Vcheq had played a major role in building Visa's B2B platform. Starting last year, the company began working closely with the credit card company to deliver a new vision for cross-border payment to the Asia-Paicific region. “I think for any bank to try and go into this space of aggregating payment and acting as a global clearer, it’s going to be very difficult,” said Chris Furness, Vcheq’s product director.
“All the other banks will fight to resist it. Whereas Visa is owned by the banks.”
The solution, which was developed jointly by Vcheq and Visa, will be owned and branded by Visa. The plan is to make use of Visa’s messaging and settlement network of 22,000 banks across the world to facilitate large amount, cross-border payments from business to business.
The platform manages inter-bank payment and billing information. It will oversee the credit and debit operation of participating banks, supply a presentment system at the back-end of the network and net off the transfer amounts on a daily basis.
“Our competitors are the alternate payment methods like Swift,” commented Furness. “Global banks like Deutsche, Standchart or HSBC, they would view us as threatening their franchise.”
Traditionally, the task of cross-border payment has been an arduous one, requiring banks to create and maintain a presence in every member country within its network. The banks will have to maintain funds in every country, create and sustain a report and reconciliation framework locally. Only the largest bank who have invested heavily to put such an infrastructure in place are able to do it well.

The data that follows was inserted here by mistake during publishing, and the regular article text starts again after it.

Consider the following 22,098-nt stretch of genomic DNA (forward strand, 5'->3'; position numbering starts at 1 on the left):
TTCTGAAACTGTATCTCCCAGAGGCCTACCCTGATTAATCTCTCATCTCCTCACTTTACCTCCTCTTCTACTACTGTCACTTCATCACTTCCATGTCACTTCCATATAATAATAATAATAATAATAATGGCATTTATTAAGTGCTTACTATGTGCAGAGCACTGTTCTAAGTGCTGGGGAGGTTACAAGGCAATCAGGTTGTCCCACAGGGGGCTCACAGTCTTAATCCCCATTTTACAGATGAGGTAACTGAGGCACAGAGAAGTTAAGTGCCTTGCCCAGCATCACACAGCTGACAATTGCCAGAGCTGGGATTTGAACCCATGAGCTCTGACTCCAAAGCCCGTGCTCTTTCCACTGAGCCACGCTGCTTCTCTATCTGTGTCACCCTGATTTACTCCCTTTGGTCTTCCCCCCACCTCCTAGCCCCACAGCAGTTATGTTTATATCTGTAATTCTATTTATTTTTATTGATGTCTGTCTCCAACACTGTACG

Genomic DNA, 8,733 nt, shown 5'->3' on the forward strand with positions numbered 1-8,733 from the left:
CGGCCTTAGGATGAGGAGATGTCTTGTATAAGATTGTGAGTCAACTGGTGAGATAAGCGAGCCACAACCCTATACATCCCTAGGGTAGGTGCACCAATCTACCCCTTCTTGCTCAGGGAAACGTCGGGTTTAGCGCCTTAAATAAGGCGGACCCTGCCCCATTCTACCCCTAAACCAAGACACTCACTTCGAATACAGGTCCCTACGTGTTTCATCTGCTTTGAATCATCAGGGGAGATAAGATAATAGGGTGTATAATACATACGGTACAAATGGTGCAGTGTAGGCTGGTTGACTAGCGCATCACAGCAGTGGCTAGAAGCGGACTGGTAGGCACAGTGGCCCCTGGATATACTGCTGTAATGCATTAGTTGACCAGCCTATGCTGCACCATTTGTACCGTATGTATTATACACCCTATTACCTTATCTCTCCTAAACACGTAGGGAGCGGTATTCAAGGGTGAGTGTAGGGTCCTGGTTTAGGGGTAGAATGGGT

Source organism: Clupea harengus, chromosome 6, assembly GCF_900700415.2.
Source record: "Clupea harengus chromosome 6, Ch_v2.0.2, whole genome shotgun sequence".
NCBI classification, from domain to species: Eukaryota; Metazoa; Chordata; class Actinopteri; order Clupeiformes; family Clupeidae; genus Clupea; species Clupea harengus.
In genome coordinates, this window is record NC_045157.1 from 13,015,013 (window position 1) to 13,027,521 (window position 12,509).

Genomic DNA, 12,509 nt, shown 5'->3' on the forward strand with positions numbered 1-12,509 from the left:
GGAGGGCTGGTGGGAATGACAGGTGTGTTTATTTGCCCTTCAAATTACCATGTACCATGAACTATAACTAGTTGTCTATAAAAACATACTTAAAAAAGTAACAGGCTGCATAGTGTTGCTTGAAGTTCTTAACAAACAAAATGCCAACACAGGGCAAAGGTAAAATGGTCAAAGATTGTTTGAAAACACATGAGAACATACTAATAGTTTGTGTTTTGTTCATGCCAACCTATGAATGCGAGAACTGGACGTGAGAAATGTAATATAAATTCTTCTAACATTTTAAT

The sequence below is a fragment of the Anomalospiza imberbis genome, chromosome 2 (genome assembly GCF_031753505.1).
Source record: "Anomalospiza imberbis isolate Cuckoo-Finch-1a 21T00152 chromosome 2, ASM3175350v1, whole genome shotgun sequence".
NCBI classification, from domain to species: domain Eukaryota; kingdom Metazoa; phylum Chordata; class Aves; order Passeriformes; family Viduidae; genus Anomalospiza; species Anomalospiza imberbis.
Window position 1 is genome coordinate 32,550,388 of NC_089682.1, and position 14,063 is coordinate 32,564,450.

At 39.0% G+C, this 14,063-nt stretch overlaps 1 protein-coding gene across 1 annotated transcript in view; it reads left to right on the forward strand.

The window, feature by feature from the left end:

When an enterprise initiates a cross-border payment today through banking systems such as Swift, the process takes a long time and every bank in the process will want to take a cut. The result is an infrastructure that is costly and difficult to build and maintain; and a process that is expensive when it is employed.
From Vcheq’s view, the Internet has the potential to change all that. By leveraging on Visa’s settlement network, and Web-enabling its payment infrastructure, Vcheq, conceivably, can create an alternate network that is much cheaper and more transparent in terms of cost.
“The field is not level out there for cross-border payment. Typically, 2nd or 3rd tiered banks, and even some regional banks are unable to do cross-border or even multiple currency payments,” said Furness. “Large global banks have invested big time to have branches all over the world. This is the new space that Vcheq is working with Visa to go into.”
The Visa Commerce initiative, now being piloted in the Asia-Pacific region, involves four major banks of the region to test out and measure the effectiveness of the system.
The initiative, however, is not the only solution that Vcheq provides. Going along the same trend of cross-border, business-to-business e-payment, the company is also working on a gateway product to link banks and enterprises together in a network of payment facilitation. Vcheq is also heavily marketing the product as a solution for B2B exchanges and marketplaces.
“As corporations start to globalize, they will start to want to do cross-border payment. And if banks want to compete for customers, they will have to offer a full range of corporate services,” said Furness.
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